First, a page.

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APD Assessment

The Assessment of Auditory Processing Difficulties

Although APD is a very common disorder, many professionals will not consider APD when encountering the associated behaviours because APD can present as a range of symptoms. In the case of anxiety or an attention deficit, there is a tendency towards treatment with medication while children who have difficulties in reading or spelling may be classed as having a poor intellectual ability. Due to this relatively low level of understanding about the disorder, it is often left unconsidered and subsequently undiagnosed.
Assessment and Diagnosis

ASHA (American Speech-Language-Hearing Association) Working Group on Auditory Processing Disorders (2005), position statement on auditory processing disorder (APD), is that it refers to difficulties in the processing of auditory information in the central nervous system. APD is evidenced by deficient performance in one or more of the following skills: sound localization and lateralization; auditory discrimination; auditory pattern recognition; temporal aspects of audition, temporal integration, temporal discrimination (e.g. temporal gap detection), temporal ordering, and temporal masking; auditory performance in competing acoustic signals (including dichotic listening); and auditory performance with degraded acoustic signals.

APD assessment

Currently there is no uniform assessment battery for APD. However a comprehensive APD assessment should include:
a) Auditory Closure: This is the ability to complete or fill in missing parts of auditory information when the auditory signal is degraded, such as when a speaker is speaking from another room.
b) Auditory Figure Ground Differentiation: This is the ability to listen to and understand specific auditory information in the presence of competing background noise.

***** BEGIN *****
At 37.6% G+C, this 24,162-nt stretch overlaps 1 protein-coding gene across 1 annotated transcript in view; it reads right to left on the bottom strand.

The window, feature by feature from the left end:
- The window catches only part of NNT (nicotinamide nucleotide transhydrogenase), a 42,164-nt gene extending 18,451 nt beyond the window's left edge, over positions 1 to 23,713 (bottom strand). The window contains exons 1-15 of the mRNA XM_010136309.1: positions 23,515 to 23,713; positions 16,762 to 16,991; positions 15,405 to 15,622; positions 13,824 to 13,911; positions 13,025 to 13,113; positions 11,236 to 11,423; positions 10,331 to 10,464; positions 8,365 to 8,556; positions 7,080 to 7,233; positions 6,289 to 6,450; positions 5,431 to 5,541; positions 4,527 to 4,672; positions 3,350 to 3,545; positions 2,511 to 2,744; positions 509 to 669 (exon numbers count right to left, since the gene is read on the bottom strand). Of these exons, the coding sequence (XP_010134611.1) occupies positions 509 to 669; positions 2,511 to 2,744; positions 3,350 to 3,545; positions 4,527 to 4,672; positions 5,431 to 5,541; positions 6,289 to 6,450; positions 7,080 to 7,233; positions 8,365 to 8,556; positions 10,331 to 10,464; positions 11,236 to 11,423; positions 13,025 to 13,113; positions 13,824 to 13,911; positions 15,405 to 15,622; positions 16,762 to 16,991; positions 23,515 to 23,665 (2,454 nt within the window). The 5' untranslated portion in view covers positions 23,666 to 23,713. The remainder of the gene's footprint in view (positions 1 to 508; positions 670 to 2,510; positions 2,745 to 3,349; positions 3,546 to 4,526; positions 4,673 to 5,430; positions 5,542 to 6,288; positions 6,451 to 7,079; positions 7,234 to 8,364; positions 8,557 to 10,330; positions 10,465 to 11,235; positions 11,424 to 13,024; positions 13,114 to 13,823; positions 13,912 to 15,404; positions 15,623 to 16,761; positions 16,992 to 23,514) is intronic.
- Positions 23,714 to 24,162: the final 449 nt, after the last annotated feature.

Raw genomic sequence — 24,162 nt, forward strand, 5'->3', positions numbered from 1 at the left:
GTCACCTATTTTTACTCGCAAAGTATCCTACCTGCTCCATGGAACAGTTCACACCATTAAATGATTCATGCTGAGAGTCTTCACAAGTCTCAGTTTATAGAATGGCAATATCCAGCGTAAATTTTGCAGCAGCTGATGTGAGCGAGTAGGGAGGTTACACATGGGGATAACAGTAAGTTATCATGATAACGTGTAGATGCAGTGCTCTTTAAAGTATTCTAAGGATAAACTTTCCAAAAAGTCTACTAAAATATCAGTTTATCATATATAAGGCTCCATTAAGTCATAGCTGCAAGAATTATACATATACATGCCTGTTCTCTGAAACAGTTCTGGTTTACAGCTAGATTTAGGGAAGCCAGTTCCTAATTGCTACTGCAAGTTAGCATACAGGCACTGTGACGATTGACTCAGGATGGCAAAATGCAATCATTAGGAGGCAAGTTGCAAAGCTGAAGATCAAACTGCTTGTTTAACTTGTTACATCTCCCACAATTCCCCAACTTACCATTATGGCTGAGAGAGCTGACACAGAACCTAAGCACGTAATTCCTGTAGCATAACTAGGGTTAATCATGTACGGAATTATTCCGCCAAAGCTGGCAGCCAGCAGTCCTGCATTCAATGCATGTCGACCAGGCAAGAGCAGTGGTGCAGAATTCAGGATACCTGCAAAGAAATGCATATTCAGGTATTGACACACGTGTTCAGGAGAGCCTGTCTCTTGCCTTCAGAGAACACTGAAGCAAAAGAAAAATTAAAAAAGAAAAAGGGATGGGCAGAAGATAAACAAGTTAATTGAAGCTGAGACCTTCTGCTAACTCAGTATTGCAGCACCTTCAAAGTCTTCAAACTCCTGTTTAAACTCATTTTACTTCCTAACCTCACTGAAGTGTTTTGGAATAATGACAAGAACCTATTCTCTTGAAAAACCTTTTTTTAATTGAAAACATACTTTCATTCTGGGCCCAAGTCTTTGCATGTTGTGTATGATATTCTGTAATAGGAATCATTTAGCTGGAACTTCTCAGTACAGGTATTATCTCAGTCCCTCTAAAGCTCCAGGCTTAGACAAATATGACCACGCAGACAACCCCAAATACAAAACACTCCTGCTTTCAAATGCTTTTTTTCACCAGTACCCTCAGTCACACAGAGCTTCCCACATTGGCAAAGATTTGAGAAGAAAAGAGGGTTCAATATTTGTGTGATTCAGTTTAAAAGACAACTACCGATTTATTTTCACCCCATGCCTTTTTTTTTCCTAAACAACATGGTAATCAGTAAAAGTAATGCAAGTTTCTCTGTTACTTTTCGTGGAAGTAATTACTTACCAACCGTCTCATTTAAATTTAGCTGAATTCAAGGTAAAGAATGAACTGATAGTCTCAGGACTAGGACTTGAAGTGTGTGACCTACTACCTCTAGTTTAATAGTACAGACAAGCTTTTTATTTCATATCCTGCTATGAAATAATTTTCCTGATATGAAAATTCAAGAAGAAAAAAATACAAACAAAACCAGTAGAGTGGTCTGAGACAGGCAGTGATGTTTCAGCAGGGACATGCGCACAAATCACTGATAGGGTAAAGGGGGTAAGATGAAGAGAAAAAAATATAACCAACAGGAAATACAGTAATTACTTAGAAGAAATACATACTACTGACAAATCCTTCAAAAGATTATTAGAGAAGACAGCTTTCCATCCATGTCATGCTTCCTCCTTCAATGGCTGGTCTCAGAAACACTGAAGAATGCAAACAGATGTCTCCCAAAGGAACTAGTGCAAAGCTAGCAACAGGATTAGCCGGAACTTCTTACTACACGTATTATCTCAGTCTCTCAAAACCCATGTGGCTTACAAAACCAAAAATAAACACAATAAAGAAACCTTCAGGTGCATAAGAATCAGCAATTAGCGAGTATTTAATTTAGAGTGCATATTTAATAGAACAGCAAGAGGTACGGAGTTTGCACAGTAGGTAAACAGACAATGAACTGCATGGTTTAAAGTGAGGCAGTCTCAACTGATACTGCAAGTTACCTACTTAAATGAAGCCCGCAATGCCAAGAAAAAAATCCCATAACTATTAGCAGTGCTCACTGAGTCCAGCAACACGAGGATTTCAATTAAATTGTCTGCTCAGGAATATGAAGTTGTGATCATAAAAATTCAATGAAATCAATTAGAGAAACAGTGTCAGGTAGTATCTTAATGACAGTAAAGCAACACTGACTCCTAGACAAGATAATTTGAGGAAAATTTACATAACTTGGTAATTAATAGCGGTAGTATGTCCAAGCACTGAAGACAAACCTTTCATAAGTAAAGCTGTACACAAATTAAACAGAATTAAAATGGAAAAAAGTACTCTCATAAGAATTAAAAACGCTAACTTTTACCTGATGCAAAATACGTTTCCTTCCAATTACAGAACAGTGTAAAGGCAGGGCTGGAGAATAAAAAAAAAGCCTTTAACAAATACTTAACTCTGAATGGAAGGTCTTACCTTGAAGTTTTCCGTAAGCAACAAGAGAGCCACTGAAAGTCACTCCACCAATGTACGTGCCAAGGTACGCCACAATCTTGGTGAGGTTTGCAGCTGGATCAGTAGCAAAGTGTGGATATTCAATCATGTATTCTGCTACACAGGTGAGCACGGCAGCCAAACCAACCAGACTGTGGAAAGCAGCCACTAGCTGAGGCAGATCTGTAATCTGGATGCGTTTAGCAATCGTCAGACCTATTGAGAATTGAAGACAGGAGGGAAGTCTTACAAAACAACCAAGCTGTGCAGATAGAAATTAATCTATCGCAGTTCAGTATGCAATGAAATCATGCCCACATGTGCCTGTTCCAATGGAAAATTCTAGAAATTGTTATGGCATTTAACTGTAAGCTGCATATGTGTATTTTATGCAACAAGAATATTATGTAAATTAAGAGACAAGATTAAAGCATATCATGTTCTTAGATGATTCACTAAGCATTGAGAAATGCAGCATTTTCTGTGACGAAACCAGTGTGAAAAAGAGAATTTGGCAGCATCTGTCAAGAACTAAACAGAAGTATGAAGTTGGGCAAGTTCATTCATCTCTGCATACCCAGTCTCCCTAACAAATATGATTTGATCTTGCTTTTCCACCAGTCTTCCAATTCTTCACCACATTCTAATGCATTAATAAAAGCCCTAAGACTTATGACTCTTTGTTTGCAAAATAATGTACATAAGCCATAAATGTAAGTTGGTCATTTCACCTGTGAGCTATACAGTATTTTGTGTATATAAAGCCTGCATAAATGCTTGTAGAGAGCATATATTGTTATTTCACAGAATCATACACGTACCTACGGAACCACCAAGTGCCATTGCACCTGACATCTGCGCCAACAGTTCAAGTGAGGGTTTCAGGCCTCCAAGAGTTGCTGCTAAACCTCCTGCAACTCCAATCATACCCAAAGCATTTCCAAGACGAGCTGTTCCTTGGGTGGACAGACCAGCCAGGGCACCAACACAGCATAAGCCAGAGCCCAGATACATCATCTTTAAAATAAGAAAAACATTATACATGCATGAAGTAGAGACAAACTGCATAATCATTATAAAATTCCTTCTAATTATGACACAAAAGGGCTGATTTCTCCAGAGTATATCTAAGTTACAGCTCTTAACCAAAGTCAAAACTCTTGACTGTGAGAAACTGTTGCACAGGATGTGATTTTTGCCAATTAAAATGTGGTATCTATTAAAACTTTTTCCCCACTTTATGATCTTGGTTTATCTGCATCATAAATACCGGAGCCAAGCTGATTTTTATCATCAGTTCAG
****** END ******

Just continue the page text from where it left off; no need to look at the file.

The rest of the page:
c) Spatialized listening: Is ability to hear and understand spoken sentences both when background noise is coming from the same direction as the spoken sentences, as well as when background noise is coming from a different direction as the spoken sentences.
d) Dichotic listening is the ability to hear auditory information through both the left and right ears and to either integrate these bilateral auditory sources, synthesizing the two sources, or to differentiate them, ignoring one source while hearing and understanding the other source.
e) Temporal auditory processing skills assessment looks at an individual’s ability to hear and understand speech which is time altered by various methods. For example: assessing if an individual is able to understand rapid speech. d) Language Prosody Assessment: the assessment of comprehension of language prosody (the melody of language) looks at an individual’s ability to hear and understand the prosodic elements of speech which give important contextual and social information. For instance, we know that in English, it is usual for questions to end with a rising intonation; also to perceive differences in pitch and tone which are essential skills for efficient auditory processing.
e) Short-term Auditory Memory and Auditory Attention

Who can undertaken an APD Assessment?

Speech Pathologists, Psychologists and Audiologists with training in APD assessment.

Auditory Intervention Programs

Often clinicians who undertake APD assessments will also have auditory intervention programs. Auditory interventions that are customisable with elements that specifically target the auditory processing skill that is in deficit, have a record of producing better improvements in the targeted skills than generic non targeted computer software, online, tablet or ipod programs.